Isolated bouts of brief intense exercise over the course of the day – known as “sprint exercise snacks” – can improve cardiorespiratory fitness (CRF) in sedentary young adults.
Hashim Islam, PhD, Postdoctoral Fellow
School of Health and Exercise Sciences, UBC Okanagan
- Low CRF is an independent predictor of cardiovascular disease risk and all-cause mortality
- Traditional sprint interval training (SIT: repeated bouts of “all-out” exercise interspersed with short recovery periods) is an exercise protocol that improves CRF in a time-efficient manner
- A potentially even more appealing, time-efficient, and practical approach to SIT involves performing isolated sprints several hours apart over the course of the day
- Whether this approach – termed “sprint exercise snacks” – is sufficient to improve CRF in sedentary adults when performed regularly over several weeks is unclear
- Healthy inactive males and females (~22 years of age) were randomly assigned to two groups: 1) traditional SIT (9 males, 7 females) or 2) exercise snacks (5 males, 7 females)
- Participants in the traditional SIT group performed three repeated 20-second bouts of “all-out” exercise separated by 3-min recovery periods during a single exercise session, whereas those in the exercise snack group performed three isolated 20-second bouts of “all-out” exercise 1-4 hours apart.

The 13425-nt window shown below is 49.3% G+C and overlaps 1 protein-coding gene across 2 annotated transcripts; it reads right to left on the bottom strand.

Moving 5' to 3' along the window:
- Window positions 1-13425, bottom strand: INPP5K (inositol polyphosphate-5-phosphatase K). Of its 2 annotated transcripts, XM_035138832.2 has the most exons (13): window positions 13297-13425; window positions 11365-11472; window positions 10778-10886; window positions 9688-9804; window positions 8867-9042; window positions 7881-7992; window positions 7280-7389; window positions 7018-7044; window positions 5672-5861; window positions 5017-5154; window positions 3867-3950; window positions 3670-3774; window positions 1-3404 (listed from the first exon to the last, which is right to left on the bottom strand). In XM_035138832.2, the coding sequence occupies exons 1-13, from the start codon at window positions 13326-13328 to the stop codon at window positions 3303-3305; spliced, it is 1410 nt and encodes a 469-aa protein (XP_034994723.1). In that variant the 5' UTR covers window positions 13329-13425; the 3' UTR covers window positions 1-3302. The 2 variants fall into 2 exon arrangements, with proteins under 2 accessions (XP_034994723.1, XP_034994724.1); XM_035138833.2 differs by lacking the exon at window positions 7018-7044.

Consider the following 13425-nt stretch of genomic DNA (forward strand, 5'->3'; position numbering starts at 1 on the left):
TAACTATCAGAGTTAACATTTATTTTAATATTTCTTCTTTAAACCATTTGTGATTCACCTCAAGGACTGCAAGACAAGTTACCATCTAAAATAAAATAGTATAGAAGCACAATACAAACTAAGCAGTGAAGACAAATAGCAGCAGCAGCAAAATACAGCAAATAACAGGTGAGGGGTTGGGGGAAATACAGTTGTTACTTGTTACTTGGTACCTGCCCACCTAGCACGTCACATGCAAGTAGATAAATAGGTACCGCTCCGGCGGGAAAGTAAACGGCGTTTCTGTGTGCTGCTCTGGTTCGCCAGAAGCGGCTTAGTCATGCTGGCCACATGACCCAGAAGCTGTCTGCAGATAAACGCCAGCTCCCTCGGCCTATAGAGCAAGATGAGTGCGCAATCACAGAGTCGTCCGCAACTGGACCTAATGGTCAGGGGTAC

- Both groups exercised 3 days a week (typically on Monday, Wednesday and Friday) on a stationary bike for a 6-week period. All exercise was performed in a university lab setting.
- CRF (determined using expired gas measurements during an incremental cycling test to exhaustion), cycling time-trial performance (time required to complete a set amount of work as quickly as possible), and perceived enjoyment were recorded before and after the 6-week period
What the researchers found
- After 6-weeks, participants improved CRF (~4-6% increase) and cycling time-trial performance (~2-3 min faster) regardless of group.
- Perceived enjoyment over time increased only in the traditional SIT group. This may be due to the inconvenience of exercising in lab three times a day in the exercise snacks group
- Sprint exercise snacks may be an effective strategy for improving CRF and exercise performance in sedentary young adults
- Future research should examine the effectiveness and feasibility of sprint exercise snacks performed in a “real-world” setting (e.g. home, office) to extend the laboratory-based observations of this study.
- Isolated bouts of brief intense exercise over the course of the day – known as “sprint exercise snacks” – can improve cardiorespiratory fitness (CRF) in sedentary young adults
- The improvement in CRF following sprint exercise snacks can be similar to that observed after popular interval exercise protocols such as sprint interval training
- Sprint exercise snacks can be incorporated into activities of daily living, thereby alleviating the need for planning and allocating time for structured physical activity.
Little JP, Langley J, Lee M, Myette-Côté E, Jackson G, Durrer C, Gibala MJ and Jung ME. 2019. Sprint exercise snacks: a novel approach to increase aerobic fitness. European Journal of Applied Physiology. 119:1203–1212